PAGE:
The Stream Doctor

March 28th, 2005

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Q. For years a local trout stream has been stocked annually with Brown Trout yearlings. This has taken place at bridges and other places of easy access. In recent years volunteers have been "float stocking" in order to spread the fish out and to prevent the new larger 2-year old fish from being caught during the first few days after socking. Many fishers objected to this (spreading them out)... one of their reasons was "The fish will all die in a few weeks, may as well catch and cook."

I did an impromptu survey and found that no one had ever observed even a small fish kill of trout. (I did observe a kill of about 250 chubs of some kind under a bridge about 15 miles downstream of the stocked area but no dead trout there). The surface water temperature measured 90 degrees that day. I went up on the bridge so that I could see further downstream and there as big as life were two trout out in the sunny part of the stream and alive. I had located a good number of trout further downstream but they were in a shady spring. Although I probed for it, I could not locate a spring in this spot.

It may have been a feeble seep that saved them. (I have also measured the vertical distribution of temperature in some refuge areas and found temperature differences of 20 degrees F in 4 ft) I believe the chubs favored the shadow of the bridge for protection which wasn't enough to save them. When it comes to trout, I believe that we are too quick to condemn a stream as too warm to stock!

There are springs all along this river and it doesn't take the fish that survive the initial onslaught long to locate them. This is not a stream with long periods of dangerous temperatures and we were able to prove to the state, NY, that an unstocked portion 20 miles downstream has been a source of some very good fishing. Fish from a stocked tributary find their way there in big enough numbers to make some very pleasant fishing at times. I have no education along biological lines but I think that it may make sense to stock these springs with eyed eggs in order to increase the total number of fish in these lower sections. Hopefully fish born there would be stream imprinted and capable of reproduction. (There has been an increase in the number of juvenile wild fish since the float stocking program was started). The availability of food was described as phenomenal by a private ichthyologist, M. Elizabeth Conners, Phd, Cornell U. We have no money to hire private consultants to help in this endeavor and must rely on private and club funds to do so.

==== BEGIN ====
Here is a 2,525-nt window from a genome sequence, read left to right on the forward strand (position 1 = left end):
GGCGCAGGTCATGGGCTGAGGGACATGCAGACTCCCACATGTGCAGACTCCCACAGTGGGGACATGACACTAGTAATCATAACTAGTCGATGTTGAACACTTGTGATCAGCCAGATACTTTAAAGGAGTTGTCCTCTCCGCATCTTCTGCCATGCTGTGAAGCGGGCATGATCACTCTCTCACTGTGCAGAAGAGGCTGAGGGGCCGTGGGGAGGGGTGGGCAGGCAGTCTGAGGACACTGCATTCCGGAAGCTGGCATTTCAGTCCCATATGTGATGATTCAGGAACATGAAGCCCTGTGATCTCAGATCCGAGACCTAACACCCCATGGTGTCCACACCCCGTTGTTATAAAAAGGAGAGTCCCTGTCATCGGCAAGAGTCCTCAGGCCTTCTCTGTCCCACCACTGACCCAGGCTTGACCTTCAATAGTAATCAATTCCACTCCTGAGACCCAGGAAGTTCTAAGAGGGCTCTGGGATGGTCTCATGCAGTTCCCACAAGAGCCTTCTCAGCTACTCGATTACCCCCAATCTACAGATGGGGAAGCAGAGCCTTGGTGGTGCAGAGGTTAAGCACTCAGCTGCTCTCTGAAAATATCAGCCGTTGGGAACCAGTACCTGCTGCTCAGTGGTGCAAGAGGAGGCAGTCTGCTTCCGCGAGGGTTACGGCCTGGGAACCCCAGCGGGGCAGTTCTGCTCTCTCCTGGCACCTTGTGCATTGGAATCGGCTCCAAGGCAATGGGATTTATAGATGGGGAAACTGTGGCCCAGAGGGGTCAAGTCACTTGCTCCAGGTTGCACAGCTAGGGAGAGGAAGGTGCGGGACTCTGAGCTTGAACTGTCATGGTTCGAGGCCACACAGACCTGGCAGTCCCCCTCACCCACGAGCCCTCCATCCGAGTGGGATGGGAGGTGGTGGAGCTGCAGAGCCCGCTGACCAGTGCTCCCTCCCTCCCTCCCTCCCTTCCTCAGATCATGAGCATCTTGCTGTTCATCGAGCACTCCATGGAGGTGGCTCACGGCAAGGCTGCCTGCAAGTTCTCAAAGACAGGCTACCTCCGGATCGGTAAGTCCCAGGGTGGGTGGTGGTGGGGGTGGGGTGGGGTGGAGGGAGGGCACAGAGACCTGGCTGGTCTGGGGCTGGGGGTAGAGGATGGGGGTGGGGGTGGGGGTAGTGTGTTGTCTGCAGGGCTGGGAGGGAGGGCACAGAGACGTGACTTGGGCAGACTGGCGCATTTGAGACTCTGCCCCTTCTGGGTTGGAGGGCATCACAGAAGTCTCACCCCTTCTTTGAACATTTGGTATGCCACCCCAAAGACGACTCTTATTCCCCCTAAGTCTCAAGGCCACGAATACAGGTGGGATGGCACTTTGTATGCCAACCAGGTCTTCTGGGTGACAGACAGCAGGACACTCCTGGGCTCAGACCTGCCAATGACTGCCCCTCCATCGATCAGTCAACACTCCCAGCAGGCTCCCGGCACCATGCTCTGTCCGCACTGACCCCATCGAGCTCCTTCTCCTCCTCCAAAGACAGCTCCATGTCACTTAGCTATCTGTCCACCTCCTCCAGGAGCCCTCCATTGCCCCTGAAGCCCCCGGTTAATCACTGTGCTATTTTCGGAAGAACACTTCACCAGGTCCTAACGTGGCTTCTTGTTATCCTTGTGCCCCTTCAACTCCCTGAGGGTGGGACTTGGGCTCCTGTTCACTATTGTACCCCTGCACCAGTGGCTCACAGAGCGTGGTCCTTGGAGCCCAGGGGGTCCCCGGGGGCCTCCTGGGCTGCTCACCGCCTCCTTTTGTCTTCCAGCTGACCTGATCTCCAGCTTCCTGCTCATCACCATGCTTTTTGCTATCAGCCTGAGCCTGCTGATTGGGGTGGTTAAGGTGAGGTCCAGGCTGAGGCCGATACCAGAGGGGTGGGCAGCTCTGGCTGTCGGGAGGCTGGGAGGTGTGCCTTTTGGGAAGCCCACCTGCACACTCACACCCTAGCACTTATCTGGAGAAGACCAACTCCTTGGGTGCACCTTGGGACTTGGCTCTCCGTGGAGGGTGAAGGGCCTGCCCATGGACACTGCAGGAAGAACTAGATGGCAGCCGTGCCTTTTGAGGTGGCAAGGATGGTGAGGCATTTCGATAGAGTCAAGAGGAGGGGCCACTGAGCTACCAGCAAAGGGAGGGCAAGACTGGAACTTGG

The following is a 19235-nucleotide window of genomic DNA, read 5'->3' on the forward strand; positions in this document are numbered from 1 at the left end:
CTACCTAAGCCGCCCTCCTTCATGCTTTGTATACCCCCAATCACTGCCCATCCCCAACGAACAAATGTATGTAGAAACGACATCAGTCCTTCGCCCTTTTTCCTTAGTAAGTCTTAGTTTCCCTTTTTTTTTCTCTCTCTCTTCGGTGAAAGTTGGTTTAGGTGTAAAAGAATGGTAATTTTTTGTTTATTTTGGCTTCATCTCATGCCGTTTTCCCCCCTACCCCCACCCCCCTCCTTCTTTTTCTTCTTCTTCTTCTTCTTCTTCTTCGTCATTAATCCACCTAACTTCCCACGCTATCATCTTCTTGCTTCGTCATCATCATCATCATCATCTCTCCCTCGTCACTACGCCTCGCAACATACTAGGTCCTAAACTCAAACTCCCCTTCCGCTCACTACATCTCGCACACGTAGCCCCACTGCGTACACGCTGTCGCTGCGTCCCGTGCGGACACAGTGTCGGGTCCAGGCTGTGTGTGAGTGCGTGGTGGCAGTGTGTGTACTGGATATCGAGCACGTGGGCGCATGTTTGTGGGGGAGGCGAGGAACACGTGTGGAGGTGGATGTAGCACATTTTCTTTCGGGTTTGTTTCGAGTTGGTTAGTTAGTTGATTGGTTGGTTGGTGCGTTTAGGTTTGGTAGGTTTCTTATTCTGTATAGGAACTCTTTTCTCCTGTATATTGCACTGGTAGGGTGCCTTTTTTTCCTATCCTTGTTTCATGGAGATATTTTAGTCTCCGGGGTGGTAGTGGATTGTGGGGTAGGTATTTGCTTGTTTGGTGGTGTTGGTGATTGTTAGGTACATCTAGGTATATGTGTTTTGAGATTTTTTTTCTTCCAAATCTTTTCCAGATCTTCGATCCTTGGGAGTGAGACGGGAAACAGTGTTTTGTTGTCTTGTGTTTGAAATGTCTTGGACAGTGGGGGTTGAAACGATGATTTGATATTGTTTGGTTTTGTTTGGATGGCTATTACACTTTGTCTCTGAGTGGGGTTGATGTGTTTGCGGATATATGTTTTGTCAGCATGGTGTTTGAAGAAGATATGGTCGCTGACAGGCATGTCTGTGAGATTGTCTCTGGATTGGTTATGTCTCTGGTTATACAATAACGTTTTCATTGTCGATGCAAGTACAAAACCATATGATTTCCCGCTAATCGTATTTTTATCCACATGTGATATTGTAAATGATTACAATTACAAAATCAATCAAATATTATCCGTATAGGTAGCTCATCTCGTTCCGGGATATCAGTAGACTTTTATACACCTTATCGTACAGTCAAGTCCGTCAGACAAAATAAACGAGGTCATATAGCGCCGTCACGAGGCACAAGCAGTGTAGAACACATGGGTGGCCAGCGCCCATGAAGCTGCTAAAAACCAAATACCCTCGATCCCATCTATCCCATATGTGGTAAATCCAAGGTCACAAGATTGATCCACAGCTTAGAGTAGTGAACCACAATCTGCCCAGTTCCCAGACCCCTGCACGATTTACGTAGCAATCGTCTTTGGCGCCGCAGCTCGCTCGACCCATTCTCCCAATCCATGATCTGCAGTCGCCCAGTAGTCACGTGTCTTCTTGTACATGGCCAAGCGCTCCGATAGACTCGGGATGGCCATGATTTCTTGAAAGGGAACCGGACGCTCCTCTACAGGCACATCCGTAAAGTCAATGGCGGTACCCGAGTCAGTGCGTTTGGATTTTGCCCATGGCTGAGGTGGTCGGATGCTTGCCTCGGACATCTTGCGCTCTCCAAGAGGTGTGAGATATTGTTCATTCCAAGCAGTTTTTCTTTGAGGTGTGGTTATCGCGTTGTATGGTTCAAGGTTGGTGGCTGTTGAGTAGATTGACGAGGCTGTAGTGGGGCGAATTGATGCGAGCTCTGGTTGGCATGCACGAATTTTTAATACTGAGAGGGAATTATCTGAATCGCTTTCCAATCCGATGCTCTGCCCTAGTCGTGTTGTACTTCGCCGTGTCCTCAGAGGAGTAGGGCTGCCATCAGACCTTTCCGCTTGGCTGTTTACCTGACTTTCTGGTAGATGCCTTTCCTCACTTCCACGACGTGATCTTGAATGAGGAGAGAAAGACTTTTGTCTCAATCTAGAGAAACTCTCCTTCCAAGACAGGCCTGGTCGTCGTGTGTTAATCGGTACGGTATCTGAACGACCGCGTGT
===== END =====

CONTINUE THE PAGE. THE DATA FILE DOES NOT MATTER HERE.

We hope to get permission to stock twenty miles of occasional springs. I am old (73) but hope to locate a good number of these springs this summer in preparation for stocking this fall. I feel that we have at least a chance of a moderate success and would like your opinion. Ol' Bill

A. First of all, I strongly disagree with your definition of old (73), because I'm 74 so what does that make me? I know, older. Second, your submission, though thorough, makes it pretty tough for me to give you any definitive answer; there are so many things involved in evaluating a stream for successful stocking that it really takes someone more familiar with the situation not just the ecological characteristics of the stream, but things like fishing pressure, availability of fish, state policies, etc.

Now having covered my rear for not giving you a straight answer, I will attempt an answer to your question and offer some other observations that might be pertinent.

Given that you've found what appears to be a successful fishery 20 miles downstream, I would think that there is a possibility of success in your proposal.

I'm a little surprised at trout surviving 90 degree temperatures; this is significantly higher than their preferred temperature range. However, much depends on what temperature they have been acclimated to and how rapidly the temperature reached these high levels. They have a better chance of survival if the change is gradual. The fact that you say that fish find their way from tributaries may also indicate that resident trout may find refuge from adverse condition in these tributaries. The tribs and the springs obviously are important refugia for the fish.

Your suggestion to stock the springs with eyed eggs is with the use of Vibert boxes, I assume. These can be quite successful, but somewhat pricey if you do it extensively.

Well, I've talked around this a bit without giving you much positive to hang your hat on. Good luck with your efforts. ~ Older Bert

If you have a question, please feel free to contact me.
~ C. E. (Bert) Cushing, aka Streamdoctor
105 W. Cherokee Dr.
Estes Park, CO 80517
Phone: 970-577-1584

The 'Stream Doctor' is a retired professional stream ecologist and author, now living in the West and spending way too much time fly-fishing. You are invited to submit questions relating to anything stream related directly to him for use in this Q & A Feature at

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